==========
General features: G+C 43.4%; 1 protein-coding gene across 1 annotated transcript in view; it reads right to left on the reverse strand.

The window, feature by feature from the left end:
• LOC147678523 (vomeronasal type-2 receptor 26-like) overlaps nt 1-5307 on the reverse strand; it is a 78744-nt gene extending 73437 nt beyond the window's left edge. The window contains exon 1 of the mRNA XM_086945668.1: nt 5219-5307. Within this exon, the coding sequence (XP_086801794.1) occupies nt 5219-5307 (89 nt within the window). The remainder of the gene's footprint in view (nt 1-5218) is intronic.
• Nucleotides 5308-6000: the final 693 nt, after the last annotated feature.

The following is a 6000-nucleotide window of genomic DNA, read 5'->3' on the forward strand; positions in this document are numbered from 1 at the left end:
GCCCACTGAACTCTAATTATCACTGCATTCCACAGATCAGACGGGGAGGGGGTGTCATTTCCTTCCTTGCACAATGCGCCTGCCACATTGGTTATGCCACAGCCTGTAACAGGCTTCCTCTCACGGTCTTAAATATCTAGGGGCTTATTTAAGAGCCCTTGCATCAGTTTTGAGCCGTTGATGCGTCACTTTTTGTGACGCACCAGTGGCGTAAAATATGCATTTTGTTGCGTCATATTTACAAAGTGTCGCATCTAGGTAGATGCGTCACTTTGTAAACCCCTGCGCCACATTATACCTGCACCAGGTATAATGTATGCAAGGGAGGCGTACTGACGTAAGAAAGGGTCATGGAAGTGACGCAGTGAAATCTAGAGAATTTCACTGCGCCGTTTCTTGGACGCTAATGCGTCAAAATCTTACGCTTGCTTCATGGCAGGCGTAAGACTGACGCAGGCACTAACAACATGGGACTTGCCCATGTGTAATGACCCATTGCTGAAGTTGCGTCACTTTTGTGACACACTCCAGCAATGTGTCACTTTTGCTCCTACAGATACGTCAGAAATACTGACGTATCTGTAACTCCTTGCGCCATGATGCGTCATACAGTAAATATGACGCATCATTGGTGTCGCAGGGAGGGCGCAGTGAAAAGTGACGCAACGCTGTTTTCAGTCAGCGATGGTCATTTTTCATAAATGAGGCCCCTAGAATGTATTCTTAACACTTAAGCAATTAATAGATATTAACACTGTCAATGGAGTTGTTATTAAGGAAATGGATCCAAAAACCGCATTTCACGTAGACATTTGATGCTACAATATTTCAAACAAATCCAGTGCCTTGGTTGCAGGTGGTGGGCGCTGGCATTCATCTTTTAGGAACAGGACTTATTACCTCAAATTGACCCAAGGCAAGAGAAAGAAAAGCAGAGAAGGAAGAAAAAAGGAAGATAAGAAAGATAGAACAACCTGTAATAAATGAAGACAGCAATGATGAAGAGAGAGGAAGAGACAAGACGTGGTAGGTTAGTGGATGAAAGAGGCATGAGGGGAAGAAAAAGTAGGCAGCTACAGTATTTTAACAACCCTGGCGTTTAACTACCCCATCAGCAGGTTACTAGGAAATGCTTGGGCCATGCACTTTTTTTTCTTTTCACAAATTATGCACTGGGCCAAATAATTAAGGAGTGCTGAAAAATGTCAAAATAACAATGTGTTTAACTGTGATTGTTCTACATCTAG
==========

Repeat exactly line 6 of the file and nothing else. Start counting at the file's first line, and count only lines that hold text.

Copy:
GCCCACTGAACTCTAATTATCACTGCATTCCACAGATCAGACGGGGAGGGGGTGTCATTTCCTTCCTTGCACAATGCGCCTGCCACATTGGTTATGCCACAGCCTGTAACAGGCTTCCTCTCACGGTCTTAAATATCTAGGGGCTTATTTAAGAGCCCTTGCATCAGTTTTGAGCCGTTGATGCGTCACTTTTTGTGACGCACCAGTGGCGTAAAATATGCATTTTGTTGCGTCATATTTACAAAGTGTCGCATCTAGGTAGATGCGTCACTTTGTAAACCCCTGCGCCACATTATACCTGCACCAGGTATAATGTATGCAAGGGAGGCGTACTGACGTAAGAAAGGGTCATGGAAGTGACGCAGTGAAATCTAGAGAATTTCACTGCGCCGTTTCTTGGACGCTAATGCGTCAAAATCTTACGCTTGCTTCATGGCAGGCGTAAGACTGACGCAGGCACTAACAACATGGGACTTGCCCATGTGTAATGACCCATTGCTGAAGTTGCGTCACTTTTGTGACACACTCCAGCAATGTGTCACTTTTGCTCCTACAGATACGTCAGAAATACTGACGTATCTGTAACTCCTTGCGCCATGATGCGTCATACAGTAAATATGACGCATCATTGGTGTCGCAGGGAGGGCGCAGTGAAAAGTGACGCAACGCTGTTTTCAGTCAGCGATGGTCATTTTTCATAAATGAGGCCCCTAGAATGTATTCTTAACACTTAAGCAATTAATAGATATTAACACTGTCAATGGAGTTGTTATTAAGGAAATGGATCCAAAAACCGCATTTCACGTAGACATTTGATGCTACAATATTTCAAACAAATCCAGTGCCTTGGTTGCAGGTGGTGGGCGCTGGCATTCATCTTTTAGGAACAGGACTTATTACCTCAAATTGACCCAAGGCAAGAGAAAGAAAAGCAGAGAAGGAAGAAAAAAGGAAGATAAGAAAGATAGAACAACCTGTAATAAATGAAGACAGCAATGATGAAGAGAGAGGAAGAGACAAGACGTGGTAGGTTAGTGGATGAAAGAGGCATGAGGGGAAGAAAAAGTAGGCAGCTACAGTATTTTAACAACCCTGGCGTTTAACTACCCCATCAGCAGGTTACTAGGAAATGCTTGGGCCATGCACTTTTTTTTCTTTTCACAAATTATGCACTGGGCCAAATAATTAAGGAGTGCTGAAAAATGTCAAAATAACAATGTGTTTAACTGTGATTGTTCTACATCTAG